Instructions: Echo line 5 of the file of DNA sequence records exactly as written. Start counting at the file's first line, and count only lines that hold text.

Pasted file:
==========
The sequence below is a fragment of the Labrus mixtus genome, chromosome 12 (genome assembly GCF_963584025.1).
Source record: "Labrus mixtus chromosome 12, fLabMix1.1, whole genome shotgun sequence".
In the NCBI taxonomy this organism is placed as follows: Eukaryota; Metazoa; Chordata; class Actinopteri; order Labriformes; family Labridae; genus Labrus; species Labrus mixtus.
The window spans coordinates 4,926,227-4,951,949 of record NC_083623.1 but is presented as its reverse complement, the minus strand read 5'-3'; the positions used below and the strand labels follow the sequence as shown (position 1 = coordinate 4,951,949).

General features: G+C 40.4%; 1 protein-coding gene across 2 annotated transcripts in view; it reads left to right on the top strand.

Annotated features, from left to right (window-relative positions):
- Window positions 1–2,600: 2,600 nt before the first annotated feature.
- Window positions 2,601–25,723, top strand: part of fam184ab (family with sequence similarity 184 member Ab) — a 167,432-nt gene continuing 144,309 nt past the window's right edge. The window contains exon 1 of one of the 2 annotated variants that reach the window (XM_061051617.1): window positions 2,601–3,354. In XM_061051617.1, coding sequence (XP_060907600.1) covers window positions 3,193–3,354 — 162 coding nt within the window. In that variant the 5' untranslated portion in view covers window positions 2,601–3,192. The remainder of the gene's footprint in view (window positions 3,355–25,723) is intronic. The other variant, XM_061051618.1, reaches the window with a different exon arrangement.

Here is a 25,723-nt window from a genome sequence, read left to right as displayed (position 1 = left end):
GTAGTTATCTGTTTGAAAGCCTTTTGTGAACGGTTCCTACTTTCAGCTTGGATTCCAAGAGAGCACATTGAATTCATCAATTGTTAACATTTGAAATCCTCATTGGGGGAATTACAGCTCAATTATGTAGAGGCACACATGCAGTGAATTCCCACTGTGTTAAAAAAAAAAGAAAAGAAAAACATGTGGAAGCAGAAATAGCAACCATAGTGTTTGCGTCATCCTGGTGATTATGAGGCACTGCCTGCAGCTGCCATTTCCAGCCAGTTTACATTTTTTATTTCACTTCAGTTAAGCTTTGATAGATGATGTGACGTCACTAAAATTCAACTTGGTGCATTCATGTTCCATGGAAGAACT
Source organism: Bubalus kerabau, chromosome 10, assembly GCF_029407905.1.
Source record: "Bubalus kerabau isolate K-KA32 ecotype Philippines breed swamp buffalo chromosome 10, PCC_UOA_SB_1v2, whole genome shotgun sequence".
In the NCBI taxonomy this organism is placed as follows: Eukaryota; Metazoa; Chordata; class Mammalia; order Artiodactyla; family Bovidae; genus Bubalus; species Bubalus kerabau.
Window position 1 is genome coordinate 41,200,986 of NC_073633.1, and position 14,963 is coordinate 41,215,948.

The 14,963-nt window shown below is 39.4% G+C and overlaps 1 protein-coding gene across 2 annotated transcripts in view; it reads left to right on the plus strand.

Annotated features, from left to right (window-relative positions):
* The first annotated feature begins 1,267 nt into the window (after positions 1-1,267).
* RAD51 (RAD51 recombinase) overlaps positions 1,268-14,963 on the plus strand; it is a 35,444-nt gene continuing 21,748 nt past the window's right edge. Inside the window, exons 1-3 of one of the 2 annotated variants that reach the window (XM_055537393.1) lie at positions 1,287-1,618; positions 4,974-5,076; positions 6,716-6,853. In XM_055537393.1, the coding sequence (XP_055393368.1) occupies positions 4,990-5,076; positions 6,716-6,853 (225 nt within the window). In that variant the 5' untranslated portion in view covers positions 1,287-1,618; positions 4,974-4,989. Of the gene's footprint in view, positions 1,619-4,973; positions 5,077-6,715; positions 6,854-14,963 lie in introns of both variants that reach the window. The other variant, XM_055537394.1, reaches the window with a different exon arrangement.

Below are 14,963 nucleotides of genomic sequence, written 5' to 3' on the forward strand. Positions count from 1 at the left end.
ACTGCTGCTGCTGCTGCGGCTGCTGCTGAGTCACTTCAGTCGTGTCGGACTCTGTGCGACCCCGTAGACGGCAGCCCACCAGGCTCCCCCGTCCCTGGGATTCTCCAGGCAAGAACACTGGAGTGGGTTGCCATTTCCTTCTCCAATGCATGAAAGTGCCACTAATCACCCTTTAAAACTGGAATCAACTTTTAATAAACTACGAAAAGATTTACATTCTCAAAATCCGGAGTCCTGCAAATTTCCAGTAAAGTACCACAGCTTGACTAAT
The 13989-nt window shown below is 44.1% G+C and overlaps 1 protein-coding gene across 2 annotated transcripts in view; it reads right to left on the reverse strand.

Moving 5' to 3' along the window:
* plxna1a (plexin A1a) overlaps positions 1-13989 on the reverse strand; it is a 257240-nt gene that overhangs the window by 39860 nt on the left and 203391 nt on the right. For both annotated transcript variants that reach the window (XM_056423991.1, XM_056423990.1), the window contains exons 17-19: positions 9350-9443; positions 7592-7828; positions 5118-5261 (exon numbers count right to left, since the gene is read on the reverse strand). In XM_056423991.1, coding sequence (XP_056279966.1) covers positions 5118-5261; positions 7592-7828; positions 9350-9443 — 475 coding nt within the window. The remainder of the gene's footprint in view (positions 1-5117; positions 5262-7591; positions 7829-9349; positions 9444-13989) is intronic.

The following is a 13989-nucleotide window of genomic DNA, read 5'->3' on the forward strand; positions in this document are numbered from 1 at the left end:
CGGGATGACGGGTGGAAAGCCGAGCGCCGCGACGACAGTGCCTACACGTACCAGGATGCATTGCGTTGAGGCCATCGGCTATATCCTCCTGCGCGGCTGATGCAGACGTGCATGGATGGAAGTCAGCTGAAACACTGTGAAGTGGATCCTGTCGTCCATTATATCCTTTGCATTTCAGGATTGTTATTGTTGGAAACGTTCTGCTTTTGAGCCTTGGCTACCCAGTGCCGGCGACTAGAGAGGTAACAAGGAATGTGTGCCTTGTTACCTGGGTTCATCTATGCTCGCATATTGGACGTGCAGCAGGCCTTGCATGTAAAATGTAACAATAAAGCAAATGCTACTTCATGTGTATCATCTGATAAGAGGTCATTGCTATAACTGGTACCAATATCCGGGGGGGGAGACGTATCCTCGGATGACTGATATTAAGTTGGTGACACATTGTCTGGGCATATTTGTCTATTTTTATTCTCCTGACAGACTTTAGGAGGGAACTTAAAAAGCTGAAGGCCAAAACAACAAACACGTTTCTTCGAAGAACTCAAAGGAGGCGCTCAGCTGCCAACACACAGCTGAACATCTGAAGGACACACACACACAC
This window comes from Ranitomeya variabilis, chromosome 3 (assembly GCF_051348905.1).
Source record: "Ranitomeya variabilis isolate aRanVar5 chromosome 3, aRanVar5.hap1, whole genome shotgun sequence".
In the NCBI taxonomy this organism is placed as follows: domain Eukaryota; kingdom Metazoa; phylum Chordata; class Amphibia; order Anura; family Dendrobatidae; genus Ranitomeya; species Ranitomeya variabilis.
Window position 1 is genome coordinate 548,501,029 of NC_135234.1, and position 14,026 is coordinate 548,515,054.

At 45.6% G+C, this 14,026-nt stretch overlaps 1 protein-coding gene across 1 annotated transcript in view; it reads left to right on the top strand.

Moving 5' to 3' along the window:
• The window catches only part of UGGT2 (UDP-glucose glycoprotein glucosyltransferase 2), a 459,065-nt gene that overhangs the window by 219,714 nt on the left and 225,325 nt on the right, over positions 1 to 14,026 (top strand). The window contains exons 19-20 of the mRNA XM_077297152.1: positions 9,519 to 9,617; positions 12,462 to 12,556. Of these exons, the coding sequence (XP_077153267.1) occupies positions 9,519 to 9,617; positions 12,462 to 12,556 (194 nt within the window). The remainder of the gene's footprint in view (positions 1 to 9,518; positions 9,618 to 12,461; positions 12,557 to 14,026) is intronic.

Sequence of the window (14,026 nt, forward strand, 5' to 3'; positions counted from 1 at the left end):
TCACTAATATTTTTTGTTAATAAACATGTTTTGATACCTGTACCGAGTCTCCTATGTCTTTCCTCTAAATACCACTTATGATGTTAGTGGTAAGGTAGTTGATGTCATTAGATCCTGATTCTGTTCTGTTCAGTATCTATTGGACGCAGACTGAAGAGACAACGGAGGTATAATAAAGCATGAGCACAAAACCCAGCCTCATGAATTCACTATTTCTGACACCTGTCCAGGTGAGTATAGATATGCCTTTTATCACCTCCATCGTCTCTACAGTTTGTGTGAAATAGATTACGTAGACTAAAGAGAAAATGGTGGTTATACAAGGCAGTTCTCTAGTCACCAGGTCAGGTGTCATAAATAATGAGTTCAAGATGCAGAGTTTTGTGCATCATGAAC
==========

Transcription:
General features: G+C 40.4%; 1 protein-coding gene across 2 annotated transcripts in view; it reads left to right on the top strand.